When I was working on my first undergraduate degree, all majors were required to take not only an Intro to Philosophy course, but also an entire year of Philosophy of Ethics, Philosophy of Logic, and something along the lines of a Philosophy of Religion (I took comparative religions).

      Yet we wonder why post-truth has become a culture; an essence and substance unto itself in a world that no longer believes in essence or substance because we told them that they don’t exist.

      My apologies for the long response, but the ontology is us (the academy). We are guilty. What scares me deeply, is wondering if we will ever have the humility to look in the mirror – before the masses with torches and pitchforks rushes the Ivory Tower.

    • Mark 10:23 am on March 30, 2017 Permalink

      I think the backlash will be organised rather than aggregative. Do most people really care that much? But a crisis in another institution, particularly one filled with liberal elitists, could be very useful.

  • Mark 8:31 am on February 27, 2017 Permalink | Reply
    Tags: , , , post-truth,   

    CFP: Alternative Facts: Constructing Truth in Civil Societies 

    As the workings of civil society are being disrupted by the challenges of ‘alternative facts’, ‘fake news’ and notions of post-truth, Cosmopolitan Civil Societies Journal has decided to devote a special issue to this topic. Our approach is broad; the flow of information is fundamental to civil society and that flow and its interactions with the structures of society and the individuals in society takes many forms. The following list is by no means exhaustive: Journalism (and fact checking); Cultural Studies and the World of Make-Believe; the scientific record and predatory publishing; climate change and climate deniers; Civic literacy and democracy; Public Relations and Spin; social media, experience and opinion; state strategy and astro-turfing; the new right and post-facts; dramaturgy of post-factoids …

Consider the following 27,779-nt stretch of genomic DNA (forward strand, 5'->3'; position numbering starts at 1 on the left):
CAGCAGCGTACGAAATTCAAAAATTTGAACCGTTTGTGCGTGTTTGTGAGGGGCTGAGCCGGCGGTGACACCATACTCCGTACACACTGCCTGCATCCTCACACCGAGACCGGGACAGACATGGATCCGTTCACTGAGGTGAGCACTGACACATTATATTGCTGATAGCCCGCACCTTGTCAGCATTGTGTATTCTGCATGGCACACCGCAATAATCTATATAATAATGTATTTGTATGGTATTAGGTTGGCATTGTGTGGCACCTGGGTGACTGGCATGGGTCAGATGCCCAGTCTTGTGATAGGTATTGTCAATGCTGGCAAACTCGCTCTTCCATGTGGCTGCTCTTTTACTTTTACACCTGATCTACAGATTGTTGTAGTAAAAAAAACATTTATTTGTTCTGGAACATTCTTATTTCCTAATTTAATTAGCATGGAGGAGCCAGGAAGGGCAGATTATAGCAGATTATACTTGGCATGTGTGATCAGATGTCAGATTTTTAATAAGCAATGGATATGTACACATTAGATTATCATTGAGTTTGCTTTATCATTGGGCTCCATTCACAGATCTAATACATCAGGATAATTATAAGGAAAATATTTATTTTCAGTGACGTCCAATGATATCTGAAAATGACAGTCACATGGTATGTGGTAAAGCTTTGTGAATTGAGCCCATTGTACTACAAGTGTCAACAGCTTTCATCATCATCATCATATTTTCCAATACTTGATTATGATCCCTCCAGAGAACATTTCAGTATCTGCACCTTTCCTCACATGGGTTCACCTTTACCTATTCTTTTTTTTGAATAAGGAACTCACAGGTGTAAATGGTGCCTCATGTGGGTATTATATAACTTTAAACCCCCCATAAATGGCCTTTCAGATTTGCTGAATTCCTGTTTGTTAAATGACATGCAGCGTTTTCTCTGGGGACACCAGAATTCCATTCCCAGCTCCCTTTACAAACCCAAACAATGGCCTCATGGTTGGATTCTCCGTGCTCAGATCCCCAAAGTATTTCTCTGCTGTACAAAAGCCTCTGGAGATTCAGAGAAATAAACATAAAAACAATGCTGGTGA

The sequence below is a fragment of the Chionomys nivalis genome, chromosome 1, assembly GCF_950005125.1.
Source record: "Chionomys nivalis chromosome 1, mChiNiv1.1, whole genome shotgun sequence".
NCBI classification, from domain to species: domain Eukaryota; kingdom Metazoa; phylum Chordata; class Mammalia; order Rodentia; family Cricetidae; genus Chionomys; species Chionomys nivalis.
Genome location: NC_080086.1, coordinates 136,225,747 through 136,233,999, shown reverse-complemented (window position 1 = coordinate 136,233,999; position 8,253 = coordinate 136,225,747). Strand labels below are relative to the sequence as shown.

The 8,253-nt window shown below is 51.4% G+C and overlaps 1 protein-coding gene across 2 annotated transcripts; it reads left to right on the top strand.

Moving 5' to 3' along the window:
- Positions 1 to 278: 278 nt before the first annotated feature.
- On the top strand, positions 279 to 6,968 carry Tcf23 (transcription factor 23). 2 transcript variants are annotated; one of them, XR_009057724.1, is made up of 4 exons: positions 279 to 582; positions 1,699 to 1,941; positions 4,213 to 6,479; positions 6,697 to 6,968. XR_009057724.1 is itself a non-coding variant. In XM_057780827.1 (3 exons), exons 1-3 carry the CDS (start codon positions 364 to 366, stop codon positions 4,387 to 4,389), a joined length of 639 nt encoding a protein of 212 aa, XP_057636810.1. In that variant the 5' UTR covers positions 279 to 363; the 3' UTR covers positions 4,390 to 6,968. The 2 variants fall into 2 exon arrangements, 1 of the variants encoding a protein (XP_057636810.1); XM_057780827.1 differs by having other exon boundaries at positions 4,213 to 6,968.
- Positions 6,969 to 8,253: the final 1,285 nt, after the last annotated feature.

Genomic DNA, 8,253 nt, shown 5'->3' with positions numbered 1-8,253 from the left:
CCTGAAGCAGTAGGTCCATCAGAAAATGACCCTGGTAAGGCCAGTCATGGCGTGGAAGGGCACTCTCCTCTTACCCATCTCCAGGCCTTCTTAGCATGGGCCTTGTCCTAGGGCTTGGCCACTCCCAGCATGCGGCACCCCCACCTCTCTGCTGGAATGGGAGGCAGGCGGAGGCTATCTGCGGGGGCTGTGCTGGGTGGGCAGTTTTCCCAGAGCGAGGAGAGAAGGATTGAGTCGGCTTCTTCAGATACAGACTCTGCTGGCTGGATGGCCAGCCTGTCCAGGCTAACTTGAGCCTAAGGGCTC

We are calling for papers between 4,000 and 8,000 words which reflect in some way on the concepts of alternative facts/fake news/post truth either on our understandings of civil society or on professional practices within civil society.

    Our deadline for submission is Friday 31 March. Decisions on acceptance will be communicated by 28 April. The issue will be published in July 2017.

    See the journal at:

    http://epress.lib.uts.edu.au/journals/index.php/mcs

    For more information please contact Hilary Yerby at: Hilary.yerby@uts.edu.au

     
  • Mark 9:21 pm on February 24, 2017 Permalink | Reply
    Tags: , , post-truth, , , ,   

    Donald Trump: Everyday Tactics of Post-Truth